Oilseed rape growers entertaining thoughts of drilling the crop again had plenty of winter oilseed rape varieties to consider at Cereals Live 2020, along with some financial incentives to grow them.
With the focus on improving the chances of success with autumn establishment, plant breeders were lining up to explain why their varieties minimised any risk of failure and were most likely to succeed.
These included Clearfield types, premium-earning high oleic, low linolenic (HOLL) and high erucic acid varieties, others with turnip yellows virus resistance and the first semi-dwarf hybrid to be described on the Recommended List.
From Bayer’s extensive Dekalb OSR portfolio, six new varieties were being highlighted – all of which offer the vigorous establishment and pod shatter resistance typical of the respected breeding programme.
Described as a breakthrough minimum-risk variety, Exstar will be widely available this season and offers 8 ratings for both light leaf spot and phoma, as well as a 9 for lodging.
It also comes in the company’s Enhanced Establishment Scheme, so growers will be compensated by about £33/ha for any crops lost by 31 October.
Fast-developing Extremus was highlighted for its combination of rapid autumn development and early spring growth – both recognised for their role in restricting cabbage stem flea beetle larval damage.
Others were a candidate with turnip yellows virus resistance, Expectation, for the East/West region, and Excited, with a strong agronomic package.
Imprint CL is the first in a new generation of Clearfield performance, while V367OL is the natural successor to V316OL in the HOLL sector.
BASF’s InVigor portfolio of hybrids was being promoted, with the emphasis on its combination of autumn and spring vigour to help beat cabbage stem flea beetle.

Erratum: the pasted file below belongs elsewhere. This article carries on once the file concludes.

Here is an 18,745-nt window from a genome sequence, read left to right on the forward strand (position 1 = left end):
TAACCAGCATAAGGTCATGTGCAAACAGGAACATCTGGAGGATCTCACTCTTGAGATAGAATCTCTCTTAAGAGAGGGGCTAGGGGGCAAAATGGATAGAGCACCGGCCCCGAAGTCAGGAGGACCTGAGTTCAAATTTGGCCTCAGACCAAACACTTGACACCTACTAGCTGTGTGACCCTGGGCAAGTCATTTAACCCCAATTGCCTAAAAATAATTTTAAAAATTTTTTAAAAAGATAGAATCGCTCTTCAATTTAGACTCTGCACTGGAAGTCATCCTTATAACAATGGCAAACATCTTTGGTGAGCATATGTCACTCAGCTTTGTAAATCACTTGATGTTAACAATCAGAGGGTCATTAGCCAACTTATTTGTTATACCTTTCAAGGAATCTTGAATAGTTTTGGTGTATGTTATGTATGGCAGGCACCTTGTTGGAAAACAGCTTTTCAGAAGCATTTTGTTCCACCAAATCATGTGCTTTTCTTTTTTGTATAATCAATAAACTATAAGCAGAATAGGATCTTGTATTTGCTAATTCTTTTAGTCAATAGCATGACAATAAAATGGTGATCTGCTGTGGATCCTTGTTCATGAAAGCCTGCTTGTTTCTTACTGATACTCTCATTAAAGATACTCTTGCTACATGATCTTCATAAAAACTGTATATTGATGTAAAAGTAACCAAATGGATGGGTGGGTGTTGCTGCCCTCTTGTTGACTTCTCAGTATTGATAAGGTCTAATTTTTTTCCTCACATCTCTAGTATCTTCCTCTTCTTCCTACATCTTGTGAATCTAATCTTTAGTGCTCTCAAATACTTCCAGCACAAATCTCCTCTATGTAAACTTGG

All the InVigor varieties come with Integral Pro biological seed treatment and as part of the company’s Establishment Risk Share programme, which offers £30/ha back if establishment fails.
New Clearfield varieties from BASF’s European portfolio, Inv1166CL and Inv1266CL, were also launched following successful trials in UK conditions.
Top-performing candidate Voltage was introduced by DSV. With a gross output of 108% in the East/West region, an oil content of 45.5%, turnip yellows virus resistance and a light leaf spot rating of 7.3, the company heralded it as a gamechanger.
“It has genuine UK-wide versatility,” explained Sarah Hawthorne of DSV. “It’s a short, stiff, resilient variety that will be able to withstand a wide range of growing conditions and cope with low-input production methods.”
PX131 – semi-dwarf from Pioneer
Growers contemplating early drilling could find that new oilseed rape variety PX131, from Pioneer (Corteva’s seed brand), has all the necessary attributes.
The first semi-dwarf to be described on the Recommended List, PX131 has a low-spreading autumn growth habit, good winter hardiness and a high oil content – things that will appeal to those intending to bring sowing dates forward.
As Andy Stainsthorpe of Corteva explained, the change in grower mindset to oilseed rape establishment means that many have been altering their drilling date to find the moisture required for a good start.
“For the early drillers, PX131 has a lower growing point and an outwards growth habit, both of which make it extremely winter hardy and less susceptible to damage from pests,” he said.
Some 25-30cm shorter than traditional varieties due to its dwarfing gene, PX131 has a 7 for light leaf spot and a 6 for phoma, as well as an oil content of 46.7%.
“Semi-dwarf varieties have always been recognised for their ease of management and harvest,” said Mr Stainthorpe.
“Now we have one that fits the modern rapeseed market and helps to overcome the establishment challenges being faced.”